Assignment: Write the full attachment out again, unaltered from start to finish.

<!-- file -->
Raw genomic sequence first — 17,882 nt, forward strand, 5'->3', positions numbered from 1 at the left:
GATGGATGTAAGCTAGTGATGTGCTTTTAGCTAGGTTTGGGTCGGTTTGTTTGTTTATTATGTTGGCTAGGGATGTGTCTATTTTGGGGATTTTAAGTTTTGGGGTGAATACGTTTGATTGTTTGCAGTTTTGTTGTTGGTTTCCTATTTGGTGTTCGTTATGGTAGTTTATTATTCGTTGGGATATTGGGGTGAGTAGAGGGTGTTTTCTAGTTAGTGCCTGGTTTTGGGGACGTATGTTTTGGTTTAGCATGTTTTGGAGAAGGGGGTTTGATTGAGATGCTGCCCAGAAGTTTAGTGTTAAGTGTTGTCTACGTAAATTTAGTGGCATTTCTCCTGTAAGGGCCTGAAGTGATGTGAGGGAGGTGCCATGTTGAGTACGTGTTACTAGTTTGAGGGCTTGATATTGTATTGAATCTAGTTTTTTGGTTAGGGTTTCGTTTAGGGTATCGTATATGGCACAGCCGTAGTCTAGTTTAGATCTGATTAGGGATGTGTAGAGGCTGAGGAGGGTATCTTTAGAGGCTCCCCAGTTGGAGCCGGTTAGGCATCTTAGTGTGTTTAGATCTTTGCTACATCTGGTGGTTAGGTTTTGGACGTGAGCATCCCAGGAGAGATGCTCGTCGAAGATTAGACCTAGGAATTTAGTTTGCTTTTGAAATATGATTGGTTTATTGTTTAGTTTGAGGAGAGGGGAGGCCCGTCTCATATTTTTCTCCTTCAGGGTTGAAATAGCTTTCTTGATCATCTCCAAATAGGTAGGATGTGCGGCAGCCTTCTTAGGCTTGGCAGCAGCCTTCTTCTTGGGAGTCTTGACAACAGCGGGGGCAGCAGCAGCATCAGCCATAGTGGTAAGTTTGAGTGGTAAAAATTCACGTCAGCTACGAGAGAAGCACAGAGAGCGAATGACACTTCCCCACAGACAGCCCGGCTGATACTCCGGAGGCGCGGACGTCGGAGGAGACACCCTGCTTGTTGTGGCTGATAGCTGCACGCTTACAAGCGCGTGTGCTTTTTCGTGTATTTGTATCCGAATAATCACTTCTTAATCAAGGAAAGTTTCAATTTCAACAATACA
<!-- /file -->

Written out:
Raw genomic sequence first — 17,882 nt, forward strand, 5'->3', positions numbered from 1 at the left:
GATGGATGTAAGCTAGTGATGTGCTTTTAGCTAGGTTTGGGTCGGTTTGTTTGTTTATTATGTTGGCTAGGGATGTGTCTATTTTGGGGATTTTAAGTTTTGGGGTGAATACGTTTGATTGTTTGCAGTTTTGTTGTTGGTTTCCTATTTGGTGTTCGTTATGGTAGTTTATTATTCGTTGGGATATTGGGGTGAGTAGAGGGTGTTTTCTAGTTAGTGCCTGGTTTTGGGGACGTATGTTTTGGTTTAGCATGTTTTGGAGAAGGGGGTTTGATTGAGATGCTGCCCAGAAGTTTAGTGTTAAGTGTTGTCTACGTAAATTTAGTGGCATTTCTCCTGTAAGGGCCTGAAGTGATGTGAGGGAGGTGCCATGTTGAGTACGTGTTACTAGTTTGAGGGCTTGATATTGTATTGAATCTAGTTTTTTGGTTAGGGTTTCGTTTAGGGTATCGTATATGGCACAGCCGTAGTCTAGTTTAGATCTGATTAGGGATGTGTAGAGGCTGAGGAGGGTATCTTTAGAGGCTCCCCAGTTGGAGCCGGTTAGGCATCTTAGTGTGTTTAGATCTTTGCTACATCTGGTGGTTAGGTTTTGGACGTGAGCATCCCAGGAGAGATGCTCGTCGAAGATTAGACCTAGGAATTTAGTTTGCTTTTGAAATATGATTGGTTTATTGTTTAGTTTGAGGAGAGGGGAGGCCCGTCTCATATTTTTCTCCTTCAGGGTTGAAATAGCTTTCTTGATCATCTCCAAATAGGTAGGATGTGCGGCAGCCTTCTTAGGCTTGGCAGCAGCCTTCTTCTTGGGAGTCTTGACAACAGCGGGGGCAGCAGCAGCATCAGCCATAGTGGTAAGTTTGAGTGGTAAAAATTCACGTCAGCTACGAGAGAAGCACAGAGAGCGAATGACACTTCCCCACAGACAGCCCGGCTGATACTCCGGAGGCGCGGACGTCGGAGGAGACACCCTGCTTGTTGTGGCTGATAGCTGCACGCTTACAAGCGCGTGTGCTTTTTCGTGTATTTGTATCCGAATAATCACTTCTTAATCAAGGAAAGTTTCAATTTCAACAATACA